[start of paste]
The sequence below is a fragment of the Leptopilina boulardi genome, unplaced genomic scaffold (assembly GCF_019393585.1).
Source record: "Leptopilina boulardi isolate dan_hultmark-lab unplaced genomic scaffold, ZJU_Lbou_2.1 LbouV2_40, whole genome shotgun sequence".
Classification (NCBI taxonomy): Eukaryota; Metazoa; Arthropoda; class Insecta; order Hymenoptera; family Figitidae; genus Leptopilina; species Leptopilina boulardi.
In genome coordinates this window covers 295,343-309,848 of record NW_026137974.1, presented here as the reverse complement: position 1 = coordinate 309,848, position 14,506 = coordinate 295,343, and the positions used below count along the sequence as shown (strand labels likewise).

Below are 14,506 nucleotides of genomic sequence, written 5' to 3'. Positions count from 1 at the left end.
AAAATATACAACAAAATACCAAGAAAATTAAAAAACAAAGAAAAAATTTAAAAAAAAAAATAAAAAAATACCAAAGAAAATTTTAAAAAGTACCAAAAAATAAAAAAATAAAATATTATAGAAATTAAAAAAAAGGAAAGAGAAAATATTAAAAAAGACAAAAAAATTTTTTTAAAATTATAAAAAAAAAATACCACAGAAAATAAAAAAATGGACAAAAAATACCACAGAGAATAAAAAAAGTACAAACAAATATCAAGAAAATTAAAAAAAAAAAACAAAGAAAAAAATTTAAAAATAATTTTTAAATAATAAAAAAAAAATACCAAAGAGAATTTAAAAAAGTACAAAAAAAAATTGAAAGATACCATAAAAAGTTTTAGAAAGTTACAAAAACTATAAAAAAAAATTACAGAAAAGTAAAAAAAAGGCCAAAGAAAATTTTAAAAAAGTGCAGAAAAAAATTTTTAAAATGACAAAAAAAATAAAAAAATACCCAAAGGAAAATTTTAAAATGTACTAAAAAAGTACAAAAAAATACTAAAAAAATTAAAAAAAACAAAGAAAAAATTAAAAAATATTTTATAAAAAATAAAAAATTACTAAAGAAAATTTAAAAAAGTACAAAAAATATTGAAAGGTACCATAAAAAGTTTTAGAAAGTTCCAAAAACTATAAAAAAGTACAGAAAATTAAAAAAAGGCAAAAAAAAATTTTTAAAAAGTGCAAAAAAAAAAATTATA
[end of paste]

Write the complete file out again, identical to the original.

The sequence below is a fragment of the Leptopilina boulardi genome, unplaced genomic scaffold (assembly GCF_019393585.1).
Source record: "Leptopilina boulardi isolate dan_hultmark-lab unplaced genomic scaffold, ZJU_Lbou_2.1 LbouV2_40, whole genome shotgun sequence".
Classification (NCBI taxonomy): Eukaryota; Metazoa; Arthropoda; class Insecta; order Hymenoptera; family Figitidae; genus Leptopilina; species Leptopilina boulardi.
In genome coordinates this window covers 295,343-309,848 of record NW_026137974.1, presented here as the reverse complement: position 1 = coordinate 309,848, position 14,506 = coordinate 295,343, and the positions used below count along the sequence as shown (strand labels likewise).

Below are 14,506 nucleotides of genomic sequence, written 5' to 3'. Positions count from 1 at the left end.
AAAATATACAACAAAATACCAAGAAAATTAAAAAACAAAGAAAAAATTTAAAAAAAAAAATAAAAAAATACCAAAGAAAATTTTAAAAAGTACCAAAAAATAAAAAAATAAAATATTATAGAAATTAAAAAAAAGGAAAGAGAAAATATTAAAAAAGACAAAAAAATTTTTTTAAAATTATAAAAAAAAAATACCACAGAAAATAAAAAAATGGACAAAAAATACCACAGAGAATAAAAAAAGTACAAACAAATATCAAGAAAATTAAAAAAAAAAAACAAAGAAAAAAATTTAAAAATAATTTTTAAATAATAAAAAAAAAATACCAAAGAGAATTTAAAAAAGTACAAAAAAAAATTGAAAGATACCATAAAAAGTTTTAGAAAGTTACAAAAACTATAAAAAAAAATTACAGAAAAGTAAAAAAAAGGCCAAAGAAAATTTTAAAAAAGTGCAGAAAAAAATTTTTAAAATGACAAAAAAAATAAAAAAATACCCAAAGGAAAATTTTAAAATGTACTAAAAAAGTACAAAAAAATACTAAAAAAATTAAAAAAAACAAAGAAAAAATTAAAAAATATTTTATAAAAAATAAAAAATTACTAAAGAAAATTTAAAAAAGTACAAAAAATATTGAAAGGTACCATAAAAAGTTTTAGAAAGTTCCAAAAACTATAAAAAAGTACAGAAAATTAAAAAAAGGCAAAAAAAAATTTTTAAAAAGTGCAAAAAAAAAAATTATA